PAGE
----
Solas Nua announced the confirmation of two internationally celebrated films to anchor the Capital Irish Film Festival (CIFF), set to launch Dec. 5.
Bernadette: Notes on a Political Journey, directed by Lelia Doolan, and Life’s a Breeze, by Lance Daly, will join a dozen other submissions by contemporary Irish filmmakers at the annual celebration of Irish film in the nation’s capital.
The documentary Bernadette: Notes on a Political Journey examines the brief but brilliant political run of the young radical socialist who captured the world’s attention at 21 when she was elected to the British Parliament from Northern Ireland in 1969. A vital force in the Catholic civil rights movement, Bernadette Devlin McAliskey disappeared from public life after an attempt on her life in 1981. Doolan rescues her unique subject from obscurity and delivers a history lesson both entertaining and insightful on the roots of a revolutionary.
Once described by Archbishop Charles McQuaid as “mad, bad and dangerous,” Doolan is a force in the Irish arts scene. She will be on hand at the screening to discuss the nine-year process of making this acclaimed documentary.
Life’s a Breeze is a comedy written and directed by Daly. It follows a multi-generational Irish family as they search for the discarded mattress of grandma, who belatedly tells them it contained their inheritance. Starring Kelly Thornton, Fionnula Flanagan, Pat Shortt and Eva Birthistle, this film was featured at the Toronto Film Festival.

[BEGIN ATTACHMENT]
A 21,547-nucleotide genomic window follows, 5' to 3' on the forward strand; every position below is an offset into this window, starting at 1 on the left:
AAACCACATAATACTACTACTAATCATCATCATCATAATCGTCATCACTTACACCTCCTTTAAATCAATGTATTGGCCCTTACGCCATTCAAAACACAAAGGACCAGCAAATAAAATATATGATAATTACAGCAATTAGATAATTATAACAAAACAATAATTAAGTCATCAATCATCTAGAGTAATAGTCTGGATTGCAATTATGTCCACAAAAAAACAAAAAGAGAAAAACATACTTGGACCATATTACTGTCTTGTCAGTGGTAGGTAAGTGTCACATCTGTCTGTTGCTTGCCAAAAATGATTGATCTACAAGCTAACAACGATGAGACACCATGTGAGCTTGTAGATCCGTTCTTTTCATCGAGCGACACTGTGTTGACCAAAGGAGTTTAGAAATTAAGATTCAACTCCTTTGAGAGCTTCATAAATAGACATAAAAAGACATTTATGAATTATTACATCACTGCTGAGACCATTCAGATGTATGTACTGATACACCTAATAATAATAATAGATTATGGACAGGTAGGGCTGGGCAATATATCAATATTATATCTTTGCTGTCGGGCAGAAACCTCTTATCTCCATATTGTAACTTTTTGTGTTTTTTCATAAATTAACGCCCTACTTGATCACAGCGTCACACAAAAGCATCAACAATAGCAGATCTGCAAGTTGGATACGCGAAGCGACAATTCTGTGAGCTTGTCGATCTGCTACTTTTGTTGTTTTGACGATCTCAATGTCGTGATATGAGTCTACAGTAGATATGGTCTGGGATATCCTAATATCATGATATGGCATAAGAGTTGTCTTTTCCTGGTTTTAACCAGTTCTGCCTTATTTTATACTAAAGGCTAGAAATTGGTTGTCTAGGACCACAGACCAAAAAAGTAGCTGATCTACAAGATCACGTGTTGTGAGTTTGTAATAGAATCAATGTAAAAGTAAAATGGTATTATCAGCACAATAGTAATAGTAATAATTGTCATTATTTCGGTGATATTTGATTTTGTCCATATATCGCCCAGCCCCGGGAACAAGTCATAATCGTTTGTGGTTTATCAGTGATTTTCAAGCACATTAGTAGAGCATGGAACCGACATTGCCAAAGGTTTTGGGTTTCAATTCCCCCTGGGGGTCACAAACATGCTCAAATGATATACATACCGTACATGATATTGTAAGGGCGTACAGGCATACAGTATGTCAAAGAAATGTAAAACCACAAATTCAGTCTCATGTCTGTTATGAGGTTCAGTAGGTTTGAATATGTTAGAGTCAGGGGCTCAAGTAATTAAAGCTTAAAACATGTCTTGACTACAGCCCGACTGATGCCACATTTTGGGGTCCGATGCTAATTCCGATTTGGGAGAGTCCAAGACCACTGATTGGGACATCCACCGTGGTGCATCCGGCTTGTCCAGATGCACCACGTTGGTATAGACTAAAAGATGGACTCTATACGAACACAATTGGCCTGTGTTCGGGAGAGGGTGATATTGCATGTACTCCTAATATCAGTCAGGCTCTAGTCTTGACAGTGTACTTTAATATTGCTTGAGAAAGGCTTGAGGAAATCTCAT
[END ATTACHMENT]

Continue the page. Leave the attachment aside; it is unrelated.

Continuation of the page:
“These very popular films are welcome additions to this year’s festival,” said Fiona Clem, Director of CIFF. “They cap an already lively and diverse collection of films that should give Americans a multi-faceted look at Ireland through the lens of independent film makers.”
This year’s festival theme is “The Irish on Ireland,” a look at modern and historical Ireland by Irish filmmakers. The four-day festival, running from December 5-8, 2013, will feature a dozen films from animated shorts to documentaries and full-length features on subjects such as the “Celtic Economic Meltdown” as muse to Irish artists and park rangers extolling the virtues of Phoenix Park. Of particular interest to American audiences will be When Ali Came to Ireland by Ross Whitaker, a look back at one of boxing’s more unlikely matches in 1970s Ireland.